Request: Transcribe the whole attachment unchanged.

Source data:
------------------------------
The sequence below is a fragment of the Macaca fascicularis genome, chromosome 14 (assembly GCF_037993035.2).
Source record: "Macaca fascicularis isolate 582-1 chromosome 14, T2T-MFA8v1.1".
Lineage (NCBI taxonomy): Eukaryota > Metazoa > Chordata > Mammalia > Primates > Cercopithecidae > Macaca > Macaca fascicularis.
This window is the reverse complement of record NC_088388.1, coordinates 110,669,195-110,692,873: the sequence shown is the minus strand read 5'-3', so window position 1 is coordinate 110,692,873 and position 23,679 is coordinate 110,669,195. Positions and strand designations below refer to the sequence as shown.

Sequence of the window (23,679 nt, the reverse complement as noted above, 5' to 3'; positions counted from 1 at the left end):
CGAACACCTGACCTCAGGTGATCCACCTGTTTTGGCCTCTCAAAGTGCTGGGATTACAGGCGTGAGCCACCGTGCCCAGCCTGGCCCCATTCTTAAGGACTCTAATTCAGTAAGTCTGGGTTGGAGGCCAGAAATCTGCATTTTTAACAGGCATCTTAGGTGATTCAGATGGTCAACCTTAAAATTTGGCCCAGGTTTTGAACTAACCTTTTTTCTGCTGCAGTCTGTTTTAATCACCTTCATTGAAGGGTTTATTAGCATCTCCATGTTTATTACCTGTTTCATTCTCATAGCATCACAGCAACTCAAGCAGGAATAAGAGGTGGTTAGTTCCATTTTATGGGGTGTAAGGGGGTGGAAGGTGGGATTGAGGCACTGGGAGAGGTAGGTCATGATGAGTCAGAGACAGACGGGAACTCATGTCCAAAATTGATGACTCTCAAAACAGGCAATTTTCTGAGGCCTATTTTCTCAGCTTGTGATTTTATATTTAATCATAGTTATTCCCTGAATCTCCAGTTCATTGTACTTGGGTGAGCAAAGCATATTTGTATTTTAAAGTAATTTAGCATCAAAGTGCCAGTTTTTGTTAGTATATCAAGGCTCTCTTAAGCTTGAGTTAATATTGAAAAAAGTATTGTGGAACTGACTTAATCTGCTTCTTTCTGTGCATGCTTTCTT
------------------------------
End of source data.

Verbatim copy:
The sequence below is a fragment of the Macaca fascicularis genome, chromosome 14 (assembly GCF_037993035.2).
Source record: "Macaca fascicularis isolate 582-1 chromosome 14, T2T-MFA8v1.1".
Lineage (NCBI taxonomy): Eukaryota > Metazoa > Chordata > Mammalia > Primates > Cercopithecidae > Macaca > Macaca fascicularis.
This window is the reverse complement of record NC_088388.1, coordinates 110,669,195-110,692,873: the sequence shown is the minus strand read 5'-3', so window position 1 is coordinate 110,692,873 and position 23,679 is coordinate 110,669,195. Positions and strand designations below refer to the sequence as shown.

Sequence of the window (23,679 nt, the reverse complement as noted above, 5' to 3'; positions counted from 1 at the left end):
CGAACACCTGACCTCAGGTGATCCACCTGTTTTGGCCTCTCAAAGTGCTGGGATTACAGGCGTGAGCCACCGTGCCCAGCCTGGCCCCATTCTTAAGGACTCTAATTCAGTAAGTCTGGGTTGGAGGCCAGAAATCTGCATTTTTAACAGGCATCTTAGGTGATTCAGATGGTCAACCTTAAAATTTGGCCCAGGTTTTGAACTAACCTTTTTTCTGCTGCAGTCTGTTTTAATCACCTTCATTGAAGGGTTTATTAGCATCTCCATGTTTATTACCTGTTTCATTCTCATAGCATCACAGCAACTCAAGCAGGAATAAGAGGTGGTTAGTTCCATTTTATGGGGTGTAAGGGGGTGGAAGGTGGGATTGAGGCACTGGGAGAGGTAGGTCATGATGAGTCAGAGACAGACGGGAACTCATGTCCAAAATTGATGACTCTCAAAACAGGCAATTTTCTGAGGCCTATTTTCTCAGCTTGTGATTTTATATTTAATCATAGTTATTCCCTGAATCTCCAGTTCATTGTACTTGGGTGAGCAAAGCATATTTGTATTTTAAAGTAATTTAGCATCAAAGTGCCAGTTTTTGTTAGTATATCAAGGCTCTCTTAAGCTTGAGTTAATATTGAAAAAAGTATTGTGGAACTGACTTAATCTGCTTCTTTCTGTGCATGCTTTCTT